Transcranial electrical stimulation as a tool to enhance attention

2 minute read

Attention is a fundamental cognitive process—without it, we would be helplessly adrift in an overload of sensory input. There is considerable interest in techniques that can be used to enhance attention, including transcranial electrical stimulation (tES).

Is transcranial electrical stimulation an effective tool to enhance attention?

We present an overview of 52 studies that have paired attention tasks with tES, mostly in the form of transcranial direct current stimulation (tDCS). A brief summary of the methods and results of the included studies is presented in the article (in Tables 1–4), clustered by the most frequently used types of tasks: visual search, spatial orienting (e.g., Posner cueing tasks), spatial bias (e.g., line bisection tasks), and sustained attention.

Some promising results have been reported in each of these domains. However, drawing general conclusions about the efficacy of tES is at present hampered by a large diversity in study design and inconsistent findings.

  • Visual search: Anodal stimulation to the right parietal and frontal cortex might speed up learning and reaction time in visual search, but robust results were only reported by one group for one particular visual search task.
  • Spatial orienting: Parietal tDCS may enhance visuospatial processing (on the side of the visual field contralateral to the stimulation), but many studies also reported null results or even performance decrements.
  • Spatial bias: The most exciting and consistent results may be those showing that tDCS can shift spatial biases and thereby ameliorate symptoms in hemispatial neglect patients. However, even this field is not without its contradictory results, and it remains to be seen whether this effect stands up to well-controlled and larger clinical trials.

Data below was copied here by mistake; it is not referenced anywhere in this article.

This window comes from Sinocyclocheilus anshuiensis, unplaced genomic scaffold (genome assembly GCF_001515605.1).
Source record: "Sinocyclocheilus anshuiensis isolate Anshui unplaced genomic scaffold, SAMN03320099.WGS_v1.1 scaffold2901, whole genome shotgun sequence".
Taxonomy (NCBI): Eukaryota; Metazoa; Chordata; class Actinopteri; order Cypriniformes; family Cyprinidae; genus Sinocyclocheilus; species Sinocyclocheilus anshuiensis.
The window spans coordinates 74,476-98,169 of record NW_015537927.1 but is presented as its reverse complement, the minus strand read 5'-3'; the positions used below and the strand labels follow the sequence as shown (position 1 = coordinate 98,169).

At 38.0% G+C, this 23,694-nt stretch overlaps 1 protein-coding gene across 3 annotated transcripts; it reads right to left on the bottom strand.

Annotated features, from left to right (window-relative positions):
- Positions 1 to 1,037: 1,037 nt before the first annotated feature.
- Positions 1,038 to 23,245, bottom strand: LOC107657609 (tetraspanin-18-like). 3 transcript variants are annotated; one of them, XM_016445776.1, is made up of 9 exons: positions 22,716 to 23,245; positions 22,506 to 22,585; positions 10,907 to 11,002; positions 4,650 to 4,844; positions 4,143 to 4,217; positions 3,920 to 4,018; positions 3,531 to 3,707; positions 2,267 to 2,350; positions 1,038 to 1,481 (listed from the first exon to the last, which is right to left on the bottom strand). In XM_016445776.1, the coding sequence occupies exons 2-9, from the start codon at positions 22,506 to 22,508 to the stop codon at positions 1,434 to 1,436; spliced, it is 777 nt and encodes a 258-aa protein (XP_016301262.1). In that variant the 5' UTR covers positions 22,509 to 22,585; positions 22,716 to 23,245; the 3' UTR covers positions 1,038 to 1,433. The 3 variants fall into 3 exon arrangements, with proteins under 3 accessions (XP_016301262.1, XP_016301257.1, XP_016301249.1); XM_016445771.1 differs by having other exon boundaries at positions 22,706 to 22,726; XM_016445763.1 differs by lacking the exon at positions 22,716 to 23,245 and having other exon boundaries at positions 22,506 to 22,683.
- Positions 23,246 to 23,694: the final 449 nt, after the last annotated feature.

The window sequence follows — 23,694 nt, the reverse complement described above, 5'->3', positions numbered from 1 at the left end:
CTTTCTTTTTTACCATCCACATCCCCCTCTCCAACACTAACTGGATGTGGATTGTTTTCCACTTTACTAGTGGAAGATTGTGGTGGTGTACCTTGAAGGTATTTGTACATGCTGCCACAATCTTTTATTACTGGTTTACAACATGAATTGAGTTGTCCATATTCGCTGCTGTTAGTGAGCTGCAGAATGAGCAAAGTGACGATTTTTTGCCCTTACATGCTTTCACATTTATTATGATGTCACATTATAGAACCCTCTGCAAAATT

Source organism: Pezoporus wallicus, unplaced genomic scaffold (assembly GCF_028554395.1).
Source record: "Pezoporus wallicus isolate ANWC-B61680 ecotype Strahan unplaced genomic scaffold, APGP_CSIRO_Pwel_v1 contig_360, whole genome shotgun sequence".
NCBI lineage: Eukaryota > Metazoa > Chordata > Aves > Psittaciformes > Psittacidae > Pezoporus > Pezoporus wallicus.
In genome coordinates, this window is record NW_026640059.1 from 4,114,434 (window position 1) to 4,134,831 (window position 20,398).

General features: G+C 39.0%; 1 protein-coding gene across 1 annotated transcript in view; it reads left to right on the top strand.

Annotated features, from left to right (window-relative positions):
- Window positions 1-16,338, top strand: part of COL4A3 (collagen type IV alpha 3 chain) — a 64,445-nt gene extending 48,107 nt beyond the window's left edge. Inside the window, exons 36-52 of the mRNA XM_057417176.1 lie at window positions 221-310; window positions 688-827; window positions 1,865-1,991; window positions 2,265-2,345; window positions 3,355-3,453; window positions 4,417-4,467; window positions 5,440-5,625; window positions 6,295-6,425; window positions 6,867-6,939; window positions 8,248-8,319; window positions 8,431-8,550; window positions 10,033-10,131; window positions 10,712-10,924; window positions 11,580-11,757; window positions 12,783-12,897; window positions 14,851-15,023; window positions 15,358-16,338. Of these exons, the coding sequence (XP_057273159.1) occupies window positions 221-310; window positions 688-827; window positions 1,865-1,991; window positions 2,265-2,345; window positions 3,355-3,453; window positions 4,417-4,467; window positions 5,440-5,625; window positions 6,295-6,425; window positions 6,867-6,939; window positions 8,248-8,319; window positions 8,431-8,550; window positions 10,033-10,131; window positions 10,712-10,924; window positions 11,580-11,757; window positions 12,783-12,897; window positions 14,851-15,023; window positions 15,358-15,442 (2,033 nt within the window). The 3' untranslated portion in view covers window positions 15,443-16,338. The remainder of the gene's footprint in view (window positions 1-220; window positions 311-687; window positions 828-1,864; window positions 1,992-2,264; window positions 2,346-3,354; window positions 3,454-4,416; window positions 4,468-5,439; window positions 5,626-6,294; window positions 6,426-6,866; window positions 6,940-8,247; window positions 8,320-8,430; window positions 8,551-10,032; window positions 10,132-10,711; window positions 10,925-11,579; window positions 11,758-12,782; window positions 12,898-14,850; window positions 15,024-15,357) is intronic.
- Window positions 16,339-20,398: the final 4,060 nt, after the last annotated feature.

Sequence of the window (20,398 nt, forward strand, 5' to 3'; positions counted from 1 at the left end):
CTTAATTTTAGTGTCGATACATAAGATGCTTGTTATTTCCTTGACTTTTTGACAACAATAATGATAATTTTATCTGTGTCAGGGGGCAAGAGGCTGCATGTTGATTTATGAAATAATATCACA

• Sustained attention: prefrontal tDCS may improve sustained attention by countering the performance decrements normally observed after prolonged time-on-task, but this effect remains to be replicated independently, and tDCS did not produce consistent effects in other sustained attention tasks.

In the discussion, we highlight some pitfalls and opportunities for future research:

  • The large variability in stimulation parameters is one important factor that may explain the lack of consistent results—–we rarely came across two studies that used the same protocol.
  • Prior neuroimaging studies can help make more informed choices about stimulation sites (MRI) and waveforms (M/EEG).
  • Pre-registered, direct replications could help clear up inconsistencies in the literature.
  • Considering that tDCS effects vary highly between individuals (due to a range of factors, from differences in head anatomy to baseline brain state), future studies should use higher sample sizes.
  • For cognitive enhancement, we must understand the factors that drive responsiveness to tES, lest we risk actually causing detrimental effects in some individuals.

We hope that our overview of current studies and recommendations for future research will help to determine the efficacy of tES for enhancing attention.